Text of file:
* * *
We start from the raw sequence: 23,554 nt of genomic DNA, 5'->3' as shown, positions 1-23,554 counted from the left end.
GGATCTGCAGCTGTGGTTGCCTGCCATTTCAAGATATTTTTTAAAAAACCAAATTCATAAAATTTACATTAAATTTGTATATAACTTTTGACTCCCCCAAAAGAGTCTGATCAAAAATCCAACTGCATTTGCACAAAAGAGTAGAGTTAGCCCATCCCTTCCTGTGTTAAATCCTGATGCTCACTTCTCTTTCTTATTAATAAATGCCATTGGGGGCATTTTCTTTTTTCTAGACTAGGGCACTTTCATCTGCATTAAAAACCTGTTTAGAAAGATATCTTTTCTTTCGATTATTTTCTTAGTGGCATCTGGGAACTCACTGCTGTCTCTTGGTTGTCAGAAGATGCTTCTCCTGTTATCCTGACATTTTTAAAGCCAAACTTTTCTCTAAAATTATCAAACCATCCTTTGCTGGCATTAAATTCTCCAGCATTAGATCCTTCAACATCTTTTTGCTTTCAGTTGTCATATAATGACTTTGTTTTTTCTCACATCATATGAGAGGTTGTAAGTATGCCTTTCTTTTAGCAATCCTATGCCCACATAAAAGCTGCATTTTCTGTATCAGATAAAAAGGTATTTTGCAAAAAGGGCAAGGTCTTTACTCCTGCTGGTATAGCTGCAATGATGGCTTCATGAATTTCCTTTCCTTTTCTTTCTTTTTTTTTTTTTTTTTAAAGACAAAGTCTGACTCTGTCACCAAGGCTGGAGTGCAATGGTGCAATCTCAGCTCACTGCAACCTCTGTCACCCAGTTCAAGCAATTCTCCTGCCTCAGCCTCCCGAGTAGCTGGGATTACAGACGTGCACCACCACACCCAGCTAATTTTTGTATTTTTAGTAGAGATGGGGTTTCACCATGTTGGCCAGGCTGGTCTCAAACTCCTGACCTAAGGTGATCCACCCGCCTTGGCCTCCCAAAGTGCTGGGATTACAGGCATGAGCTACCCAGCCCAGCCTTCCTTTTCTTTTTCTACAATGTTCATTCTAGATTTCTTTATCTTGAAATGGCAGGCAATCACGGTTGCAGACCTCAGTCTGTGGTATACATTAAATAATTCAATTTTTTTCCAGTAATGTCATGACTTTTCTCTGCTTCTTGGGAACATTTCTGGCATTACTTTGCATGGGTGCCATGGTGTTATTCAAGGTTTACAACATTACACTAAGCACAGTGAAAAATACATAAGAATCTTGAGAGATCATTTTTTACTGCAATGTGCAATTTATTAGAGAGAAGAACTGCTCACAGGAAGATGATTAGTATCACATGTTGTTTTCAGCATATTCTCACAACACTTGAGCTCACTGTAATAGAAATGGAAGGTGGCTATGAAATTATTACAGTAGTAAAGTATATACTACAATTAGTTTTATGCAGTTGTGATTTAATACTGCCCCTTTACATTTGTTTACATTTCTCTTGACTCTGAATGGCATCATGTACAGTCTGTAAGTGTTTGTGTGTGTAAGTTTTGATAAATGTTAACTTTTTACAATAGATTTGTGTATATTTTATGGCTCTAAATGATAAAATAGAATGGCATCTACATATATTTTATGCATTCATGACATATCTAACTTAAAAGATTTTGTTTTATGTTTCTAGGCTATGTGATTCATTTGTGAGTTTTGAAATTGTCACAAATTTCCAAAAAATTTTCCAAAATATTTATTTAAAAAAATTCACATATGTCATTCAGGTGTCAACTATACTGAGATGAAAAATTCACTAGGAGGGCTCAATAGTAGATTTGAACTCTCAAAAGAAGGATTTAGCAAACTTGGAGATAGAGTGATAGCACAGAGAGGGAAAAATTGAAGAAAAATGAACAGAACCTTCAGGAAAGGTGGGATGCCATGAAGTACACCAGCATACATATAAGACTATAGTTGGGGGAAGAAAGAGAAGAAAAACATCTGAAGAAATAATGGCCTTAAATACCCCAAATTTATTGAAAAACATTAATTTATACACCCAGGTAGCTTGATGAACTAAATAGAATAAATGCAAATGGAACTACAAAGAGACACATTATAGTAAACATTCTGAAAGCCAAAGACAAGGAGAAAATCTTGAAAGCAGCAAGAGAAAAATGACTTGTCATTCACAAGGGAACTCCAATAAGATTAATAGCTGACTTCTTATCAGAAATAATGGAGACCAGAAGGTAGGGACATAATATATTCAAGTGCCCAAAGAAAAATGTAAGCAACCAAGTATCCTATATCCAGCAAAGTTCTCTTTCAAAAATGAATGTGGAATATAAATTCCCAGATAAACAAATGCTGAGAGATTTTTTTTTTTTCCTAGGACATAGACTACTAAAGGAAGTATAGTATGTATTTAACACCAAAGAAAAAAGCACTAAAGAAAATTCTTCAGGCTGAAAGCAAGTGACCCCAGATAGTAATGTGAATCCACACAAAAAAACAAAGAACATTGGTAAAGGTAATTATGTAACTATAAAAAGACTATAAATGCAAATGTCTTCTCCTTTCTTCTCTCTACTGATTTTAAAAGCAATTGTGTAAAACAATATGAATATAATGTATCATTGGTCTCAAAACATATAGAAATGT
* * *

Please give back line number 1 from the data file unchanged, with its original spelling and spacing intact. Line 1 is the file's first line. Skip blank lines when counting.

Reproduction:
We start from the raw sequence: 23,554 nt of genomic DNA, 5'->3' as shown, positions 1-23,554 counted from the left end.